C The dominant process affecting the physical form of England in the post-glacial period has been rising in the altitude of sea level relative to the land, as the glaciers melted, and the landmass readjusted. The encroachment of the sea, the loss of huge areas of land now under the North Sea and the English Channel, and especially the loss of the land bridge between England and France, which finally made Britain an island, must have been immensely significant factors in the lives of our prehistoric ancestors. Yet the way in which prehistoric communities adjusted to these environmental changes has seldom been a major theme in discussions of the period. One factor contributing to this has been that, although the rise in relative sea level is comparatively well documented, we know little about the constant reconfiguration of the coastline. This was affected by many processes, many of which have not yet been adequately researched. The detailed reconstruction of coastline histories and the changing environments available for human use will be an important theme for future research.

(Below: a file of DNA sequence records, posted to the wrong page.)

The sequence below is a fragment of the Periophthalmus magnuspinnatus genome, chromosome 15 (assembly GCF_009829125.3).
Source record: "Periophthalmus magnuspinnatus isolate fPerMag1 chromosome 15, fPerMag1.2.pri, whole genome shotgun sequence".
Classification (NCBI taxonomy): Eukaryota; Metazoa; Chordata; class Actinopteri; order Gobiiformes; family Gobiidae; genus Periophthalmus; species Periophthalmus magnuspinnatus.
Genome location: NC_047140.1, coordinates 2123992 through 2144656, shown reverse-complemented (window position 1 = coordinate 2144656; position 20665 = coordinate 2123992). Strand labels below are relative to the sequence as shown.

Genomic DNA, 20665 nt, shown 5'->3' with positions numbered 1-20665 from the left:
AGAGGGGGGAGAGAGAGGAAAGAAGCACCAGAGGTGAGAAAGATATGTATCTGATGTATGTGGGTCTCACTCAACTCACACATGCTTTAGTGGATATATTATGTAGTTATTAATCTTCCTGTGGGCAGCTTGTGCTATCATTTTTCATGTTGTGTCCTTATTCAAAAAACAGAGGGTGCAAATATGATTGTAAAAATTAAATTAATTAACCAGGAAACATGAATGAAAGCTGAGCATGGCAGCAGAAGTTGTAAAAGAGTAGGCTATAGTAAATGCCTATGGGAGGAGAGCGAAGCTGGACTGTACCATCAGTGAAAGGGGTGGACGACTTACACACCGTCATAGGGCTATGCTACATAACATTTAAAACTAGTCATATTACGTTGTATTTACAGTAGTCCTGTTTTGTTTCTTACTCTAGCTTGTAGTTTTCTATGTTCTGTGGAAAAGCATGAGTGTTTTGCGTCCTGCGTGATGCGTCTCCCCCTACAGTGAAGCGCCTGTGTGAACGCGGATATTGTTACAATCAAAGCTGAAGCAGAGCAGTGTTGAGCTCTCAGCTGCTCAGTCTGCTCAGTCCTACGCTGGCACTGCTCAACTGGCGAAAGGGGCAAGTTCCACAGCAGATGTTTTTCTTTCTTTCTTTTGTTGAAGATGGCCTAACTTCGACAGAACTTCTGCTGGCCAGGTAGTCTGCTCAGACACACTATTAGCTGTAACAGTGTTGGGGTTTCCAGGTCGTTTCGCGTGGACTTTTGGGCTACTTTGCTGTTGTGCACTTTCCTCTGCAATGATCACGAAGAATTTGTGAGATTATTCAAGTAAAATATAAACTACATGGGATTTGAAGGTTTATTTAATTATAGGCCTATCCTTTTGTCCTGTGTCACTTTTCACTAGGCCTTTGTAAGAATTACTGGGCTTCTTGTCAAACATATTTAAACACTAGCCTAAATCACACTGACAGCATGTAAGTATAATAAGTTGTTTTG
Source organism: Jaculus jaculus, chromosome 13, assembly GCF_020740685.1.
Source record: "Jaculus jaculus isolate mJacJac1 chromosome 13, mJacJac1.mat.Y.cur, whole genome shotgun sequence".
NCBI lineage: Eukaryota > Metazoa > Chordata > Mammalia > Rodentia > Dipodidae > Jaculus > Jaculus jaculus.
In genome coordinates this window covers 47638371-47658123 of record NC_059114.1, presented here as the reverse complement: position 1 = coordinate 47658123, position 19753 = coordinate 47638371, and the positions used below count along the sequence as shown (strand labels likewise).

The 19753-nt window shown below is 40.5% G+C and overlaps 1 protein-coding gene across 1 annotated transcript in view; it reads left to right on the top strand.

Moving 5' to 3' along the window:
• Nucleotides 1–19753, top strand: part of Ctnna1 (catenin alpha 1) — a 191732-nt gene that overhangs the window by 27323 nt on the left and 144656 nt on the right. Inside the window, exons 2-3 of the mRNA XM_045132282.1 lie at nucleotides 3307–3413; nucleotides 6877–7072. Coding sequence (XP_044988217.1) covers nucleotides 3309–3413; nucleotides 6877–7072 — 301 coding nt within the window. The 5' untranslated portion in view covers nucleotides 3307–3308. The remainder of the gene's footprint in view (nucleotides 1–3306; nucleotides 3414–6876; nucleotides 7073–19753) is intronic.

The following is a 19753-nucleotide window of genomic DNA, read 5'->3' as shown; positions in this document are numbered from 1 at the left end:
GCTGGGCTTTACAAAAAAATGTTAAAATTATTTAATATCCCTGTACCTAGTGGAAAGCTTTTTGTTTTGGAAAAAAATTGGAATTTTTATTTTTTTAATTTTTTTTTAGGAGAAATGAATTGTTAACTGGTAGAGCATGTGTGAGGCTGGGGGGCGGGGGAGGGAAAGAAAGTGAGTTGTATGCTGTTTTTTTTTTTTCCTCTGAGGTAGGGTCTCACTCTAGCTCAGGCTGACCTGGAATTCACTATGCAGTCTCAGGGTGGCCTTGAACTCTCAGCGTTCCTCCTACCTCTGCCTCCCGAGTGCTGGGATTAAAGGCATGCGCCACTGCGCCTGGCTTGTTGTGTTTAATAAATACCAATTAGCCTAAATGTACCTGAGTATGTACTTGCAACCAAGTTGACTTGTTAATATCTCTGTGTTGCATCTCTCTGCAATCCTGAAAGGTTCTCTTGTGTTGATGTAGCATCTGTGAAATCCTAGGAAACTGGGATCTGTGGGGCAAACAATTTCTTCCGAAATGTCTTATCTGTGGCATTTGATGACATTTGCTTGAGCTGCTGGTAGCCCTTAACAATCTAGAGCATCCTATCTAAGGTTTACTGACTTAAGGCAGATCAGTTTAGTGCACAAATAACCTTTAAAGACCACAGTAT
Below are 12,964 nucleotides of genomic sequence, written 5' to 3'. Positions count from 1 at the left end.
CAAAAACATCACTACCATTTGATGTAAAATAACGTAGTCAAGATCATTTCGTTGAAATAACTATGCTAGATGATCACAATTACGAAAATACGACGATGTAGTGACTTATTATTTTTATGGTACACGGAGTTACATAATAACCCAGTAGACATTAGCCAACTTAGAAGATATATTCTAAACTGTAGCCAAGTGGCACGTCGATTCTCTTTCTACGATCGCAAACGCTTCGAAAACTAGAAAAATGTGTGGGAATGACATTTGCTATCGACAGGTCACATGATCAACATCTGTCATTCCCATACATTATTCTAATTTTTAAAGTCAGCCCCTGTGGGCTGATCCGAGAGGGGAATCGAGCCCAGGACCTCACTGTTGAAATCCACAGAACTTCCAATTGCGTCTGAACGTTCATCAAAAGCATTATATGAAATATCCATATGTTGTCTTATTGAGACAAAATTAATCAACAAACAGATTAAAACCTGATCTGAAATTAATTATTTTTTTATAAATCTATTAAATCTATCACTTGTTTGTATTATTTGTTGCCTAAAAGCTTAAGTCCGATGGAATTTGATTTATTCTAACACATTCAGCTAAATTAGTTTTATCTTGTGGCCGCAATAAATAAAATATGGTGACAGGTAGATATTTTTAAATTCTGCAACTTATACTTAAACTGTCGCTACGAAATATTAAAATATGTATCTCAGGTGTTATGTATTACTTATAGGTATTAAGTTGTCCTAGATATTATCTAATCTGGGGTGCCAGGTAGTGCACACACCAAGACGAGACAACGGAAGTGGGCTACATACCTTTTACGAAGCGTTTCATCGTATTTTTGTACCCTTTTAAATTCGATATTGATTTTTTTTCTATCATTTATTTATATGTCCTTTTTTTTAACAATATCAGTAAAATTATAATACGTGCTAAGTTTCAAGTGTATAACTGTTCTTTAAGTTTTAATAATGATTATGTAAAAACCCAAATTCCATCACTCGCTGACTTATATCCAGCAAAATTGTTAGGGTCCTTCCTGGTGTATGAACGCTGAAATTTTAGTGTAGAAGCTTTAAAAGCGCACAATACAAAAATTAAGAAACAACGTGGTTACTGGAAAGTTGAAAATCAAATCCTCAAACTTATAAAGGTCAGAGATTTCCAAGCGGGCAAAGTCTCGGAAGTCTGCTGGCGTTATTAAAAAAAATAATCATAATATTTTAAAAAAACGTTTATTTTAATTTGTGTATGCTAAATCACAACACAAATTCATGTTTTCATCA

D So great has been the rise in sea level and the consequent regression of the coast that much of the archaeological evidence is now within the coastal zone. Whether being eroded or exposed as a buried land surface, is derived from what was originally terrestrial occupation. Its current location in the coastal zone is the product of later unrelated processes, and it can tell us little about past adaptations to the sea. Estimates of its significance will need to be made in the context of other related evidence from dry land sites. Nevertheless, its physical environment means that preservation is often excellent, for example in the case of the Neolithic structure excavated at the Stumble in Essex.